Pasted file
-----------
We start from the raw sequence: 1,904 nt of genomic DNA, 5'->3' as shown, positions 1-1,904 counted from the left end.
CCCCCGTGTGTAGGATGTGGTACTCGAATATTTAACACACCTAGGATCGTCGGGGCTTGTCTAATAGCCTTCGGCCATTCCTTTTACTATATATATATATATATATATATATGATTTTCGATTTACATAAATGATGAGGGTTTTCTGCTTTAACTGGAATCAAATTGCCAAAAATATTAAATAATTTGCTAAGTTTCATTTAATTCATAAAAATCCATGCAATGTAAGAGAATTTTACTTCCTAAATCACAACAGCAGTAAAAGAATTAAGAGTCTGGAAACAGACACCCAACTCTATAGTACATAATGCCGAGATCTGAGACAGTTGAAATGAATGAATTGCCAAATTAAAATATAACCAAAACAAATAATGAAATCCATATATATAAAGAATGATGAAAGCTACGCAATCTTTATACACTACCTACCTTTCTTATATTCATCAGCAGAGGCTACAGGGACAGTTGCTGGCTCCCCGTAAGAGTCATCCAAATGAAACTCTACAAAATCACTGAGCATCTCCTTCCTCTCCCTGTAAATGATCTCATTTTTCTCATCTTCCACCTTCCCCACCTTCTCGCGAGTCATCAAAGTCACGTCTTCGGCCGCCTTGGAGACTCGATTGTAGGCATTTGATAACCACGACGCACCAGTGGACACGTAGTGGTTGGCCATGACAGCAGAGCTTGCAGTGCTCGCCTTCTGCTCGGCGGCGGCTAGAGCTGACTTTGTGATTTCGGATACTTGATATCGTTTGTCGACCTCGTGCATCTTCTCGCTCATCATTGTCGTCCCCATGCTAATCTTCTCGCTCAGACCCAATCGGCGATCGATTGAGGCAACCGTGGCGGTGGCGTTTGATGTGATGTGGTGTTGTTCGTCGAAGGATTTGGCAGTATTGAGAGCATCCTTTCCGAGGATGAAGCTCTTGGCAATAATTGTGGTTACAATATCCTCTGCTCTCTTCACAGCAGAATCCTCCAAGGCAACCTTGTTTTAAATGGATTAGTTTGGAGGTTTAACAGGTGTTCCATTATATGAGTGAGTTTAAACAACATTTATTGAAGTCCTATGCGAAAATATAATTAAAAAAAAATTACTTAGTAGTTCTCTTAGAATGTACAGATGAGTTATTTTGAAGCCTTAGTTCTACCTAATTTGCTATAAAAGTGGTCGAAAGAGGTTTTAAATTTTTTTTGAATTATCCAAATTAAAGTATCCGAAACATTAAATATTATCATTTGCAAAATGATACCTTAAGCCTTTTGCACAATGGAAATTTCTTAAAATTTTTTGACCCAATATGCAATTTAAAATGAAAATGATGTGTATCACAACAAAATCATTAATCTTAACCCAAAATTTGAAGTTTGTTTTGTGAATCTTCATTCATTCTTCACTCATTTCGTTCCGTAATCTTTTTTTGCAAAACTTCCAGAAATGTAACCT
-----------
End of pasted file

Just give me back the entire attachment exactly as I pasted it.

We start from the raw sequence: 1,904 nt of genomic DNA, 5'->3' as shown, positions 1-1,904 counted from the left end.
CCCCCGTGTGTAGGATGTGGTACTCGAATATTTAACACACCTAGGATCGTCGGGGCTTGTCTAATAGCCTTCGGCCATTCCTTTTACTATATATATATATATATATATATATGATTTTCGATTTACATAAATGATGAGGGTTTTCTGCTTTAACTGGAATCAAATTGCCAAAAATATTAAATAATTTGCTAAGTTTCATTTAATTCATAAAAATCCATGCAATGTAAGAGAATTTTACTTCCTAAATCACAACAGCAGTAAAAGAATTAAGAGTCTGGAAACAGACACCCAACTCTATAGTACATAATGCCGAGATCTGAGACAGTTGAAATGAATGAATTGCCAAATTAAAATATAACCAAAACAAATAATGAAATCCATATATATAAAGAATGATGAAAGCTACGCAATCTTTATACACTACCTACCTTTCTTATATTCATCAGCAGAGGCTACAGGGACAGTTGCTGGCTCCCCGTAAGAGTCATCCAAATGAAACTCTACAAAATCACTGAGCATCTCCTTCCTCTCCCTGTAAATGATCTCATTTTTCTCATCTTCCACCTTCCCCACCTTCTCGCGAGTCATCAAAGTCACGTCTTCGGCCGCCTTGGAGACTCGATTGTAGGCATTTGATAACCACGACGCACCAGTGGACACGTAGTGGTTGGCCATGACAGCAGAGCTTGCAGTGCTCGCCTTCTGCTCGGCGGCGGCTAGAGCTGACTTTGTGATTTCGGATACTTGATATCGTTTGTCGACCTCGTGCATCTTCTCGCTCATCATTGTCGTCCCCATGCTAATCTTCTCGCTCAGACCCAATCGGCGATCGATTGAGGCAACCGTGGCGGTGGCGTTTGATGTGATGTGGTGTTGTTCGTCGAAGGATTTGGCAGTATTGAGAGCATCCTTTCCGAGGATGAAGCTCTTGGCAATAATTGTGGTTACAATATCCTCTGCTCTCTTCACAGCAGAATCCTCCAAGGCAACCTTGTTTTAAATGGATTAGTTTGGAGGTTTAACAGGTGTTCCATTATATGAGTGAGTTTAAACAACATTTATTGAAGTCCTATGCGAAAATATAATTAAAAAAAAATTACTTAGTAGTTCTCTTAGAATGTACAGATGAGTTATTTTGAAGCCTTAGTTCTACCTAATTTGCTATAAAAGTGGTCGAAAGAGGTTTTAAATTTTTTTTGAATTATCCAAATTAAAGTATCCGAAACATTAAATATTATCATTTGCAAAATGATACCTTAAGCCTTTTGCACAATGGAAATTTCTTAAAATTTTTTGACCCAATATGCAATTTAAAATGAAAATGATGTGTATCACAACAAAATCATTAATCTTAACCCAAAATTTGAAGTTTGTTTTGTGAATCTTCATTCATTCTTCACTCATTTCGTTCCGTAATCTTTTTTTGCAAAACTTCCAGAAATGTAACCT